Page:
In the year 2000 we published Annabel Lyon’s Oxygen to huge critical success but rather dismal sales of only 898 copies before we sold the title to McClelland & Stewart because Ellen Seligman’s offer was rather more enticing than a competing offer from Random House / Vintage. Annabel Lyon is currently (Fall 2009) on the shortlist for the Scotiabank Giller Prize, the Governor General’s Award for Fiction and the Rogers Writers’ Trust Fiction Prize with her novel The Golden Mean, published by Random House.

In 2003 we published Emma’s Hands by Mary Swan, a Guelph resident who had bested Alice Munro (and several hundred other writers) to win the O Henry Prize in the United States the year before. Sales thus far in Canada are 544 copies. Mary Swan is not heartened. Neither is Mary’s New York agent, who also represents Alice Munro. Swan’s novel, The Boys in the Trees (Random House) was shortlisted for the Giller in 2008.

In 2004 we published Mike Barnes’ Contrary Angel, a followup collection of stories to Aquarium (1999) which had won the Danuta Gleed award administered by the Writers’ Trust and sold a total of 437 copies. Contrary Angel fared worse. Mike Barnes’ second collection has sold 293 copies.

Eric Ormsby started editing poetry for PQL in 2002. In that same year Norm Sibum’s Girls and Handsome Dogs was chosen as one of the best twenty-five books published in Canada by the editors of, and also took the A M Klein Prize for poetry in Quebec. The title sold 240 copies. In 2004 Norm Sibum’s followup collection, Intimations of a Realm in Jeopardy, sold 103 copies. On Abducting the ’Cello by Wayne Clifford did a little better — 212 copies.

I was amused to read a piece by Hal Niedzviecki in the The Globe & Mail a while back in which he reported that students at the (then) new Humber School of Publishing had created business models for hypothetical publishing companies that included no poetry, or fiction, on their hypothetical lists.

In the case of poetry, I think the students are likely justifiably cautious. Chapters won’t stock such titles, so, they don’t sell. Or so we are told. But we did publish The Hidden Room (1997) by P K Page which sold over 2500 copies each of two volumes and was included in at least one list of the twenty-five most important books published in the history of Canada. I’m proud of that. Number 18. Right after Alligator Pie by Dennis Lee and immediately before Jacob Two-two and the Hooded Fang by Mordecai Richler.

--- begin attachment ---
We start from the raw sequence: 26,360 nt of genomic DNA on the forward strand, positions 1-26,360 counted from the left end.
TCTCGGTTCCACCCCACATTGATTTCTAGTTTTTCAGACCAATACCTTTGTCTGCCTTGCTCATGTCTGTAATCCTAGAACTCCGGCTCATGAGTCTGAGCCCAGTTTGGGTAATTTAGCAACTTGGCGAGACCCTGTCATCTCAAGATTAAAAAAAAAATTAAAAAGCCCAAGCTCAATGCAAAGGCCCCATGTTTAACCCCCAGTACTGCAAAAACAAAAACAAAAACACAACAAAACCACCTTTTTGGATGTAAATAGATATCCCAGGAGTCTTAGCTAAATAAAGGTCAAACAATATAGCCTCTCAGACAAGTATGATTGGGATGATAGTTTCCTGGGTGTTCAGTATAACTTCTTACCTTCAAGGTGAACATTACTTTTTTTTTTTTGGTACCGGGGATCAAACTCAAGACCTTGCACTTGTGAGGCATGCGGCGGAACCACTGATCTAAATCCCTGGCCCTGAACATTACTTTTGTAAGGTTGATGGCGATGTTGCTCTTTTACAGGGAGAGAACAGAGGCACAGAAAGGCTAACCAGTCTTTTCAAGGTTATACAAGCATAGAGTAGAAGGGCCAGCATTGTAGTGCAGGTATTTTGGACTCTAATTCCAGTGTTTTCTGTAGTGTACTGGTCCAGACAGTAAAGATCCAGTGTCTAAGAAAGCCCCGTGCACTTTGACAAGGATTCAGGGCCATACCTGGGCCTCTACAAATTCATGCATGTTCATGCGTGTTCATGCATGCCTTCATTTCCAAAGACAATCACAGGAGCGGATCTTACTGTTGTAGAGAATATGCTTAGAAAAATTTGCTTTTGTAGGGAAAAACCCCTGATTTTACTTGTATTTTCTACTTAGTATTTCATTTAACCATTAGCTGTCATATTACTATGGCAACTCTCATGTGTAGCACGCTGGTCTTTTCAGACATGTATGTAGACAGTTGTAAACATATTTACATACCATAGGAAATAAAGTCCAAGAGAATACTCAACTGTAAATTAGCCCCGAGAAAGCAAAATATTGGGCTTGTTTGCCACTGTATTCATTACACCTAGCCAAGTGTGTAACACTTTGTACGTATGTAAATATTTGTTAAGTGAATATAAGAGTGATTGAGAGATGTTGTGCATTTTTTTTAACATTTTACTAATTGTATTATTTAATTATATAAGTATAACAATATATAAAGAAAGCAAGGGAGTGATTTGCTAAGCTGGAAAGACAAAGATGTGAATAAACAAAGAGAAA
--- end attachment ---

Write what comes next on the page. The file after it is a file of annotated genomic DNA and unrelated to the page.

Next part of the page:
Lines of Truth and Conversation by Joan Alexander and Always Now by Margaret Avison were both included in the Globe Top One Hundred list for 2005. This was the fourth year in a row that PQL had placed at least two titles on the Globe One Hundred list. The achievement is remarkable considering that rather more than half the Globe list is dominated by books published by foreign-owned multinationals, and a further quarter by very-large Canadian trade houses. Of the dozen titles listed that were published by smaller, Canadian-owned companies, the Porcupine’s Quill had two contenders. The achievement is remarkable, but sales — of Joan Alexander’s Lines of Truth and Conversation and Always Now, Volume Three by Margaret Avison — were close to zero for both titles in the five weeks following the announcement of the list in late November. Christmas sales, in other words, were non-existent.

In 2005 included both Norman Levine’s Canada Made Me and Planet Earth by P K Page on their list of ‘Fifty Canadian Essentials’ (along with the Canadian Oxford English Dictionary, and Sunshine Sketches of a Little Town by Stephen Leacock). Very prestigious, but that commendation translated into sales of thirty-five copies of Canada Made Me, and only twenty copies of Planet Earth.

The Porcupine’s Quill was shortlisted (2005) by the Canadian Booksellers Association for a Libris award as Canadian Small Publisher of the Year, and Roy MacSkimming, writing in The Perilous Trade: Publishing Canada’s Writers has called the Porcupine’s Quill ‘Canada’s pre-eminent literary press’ … which is arguably not true, but it does sound good on grant applications.

The point, I think, is not that we can’t score. We do.

The problem is that there is no way we can ever win.

The role of PQL within the Canadian publishing industry is articulated at length in Kim Jernigan’s Fall 96 issue of The New Quarterly in which John Metcalf ruminates on the reality of what had been achieved to that point, and weighs it against his vision.

‘I want to counter apathy and blandness. I want to shock homogenized minds with the experience of writing at high voltage. I want the press to assert relentlessly literature’s importance. I want nothing “small” about this small press. I want the press to become something of a “movement”. Not a movement committed to a particular “ism,” but a gathering together of writers with an aesthetic approach to literature and with a lust for excellence. I want our writers to draw strength from community. I want each to embolden the next. I want writers who love language and who will swagger and flaunt. I want elegance. I want sophistication. I want a press crackling with energy. I want to draw together into one place so many talented writers that we will achieve critical mass and explode upon Canadian society in a dazzling coruscation (Take that, Steve Heighton!) showering it with unquenchable brilliance.’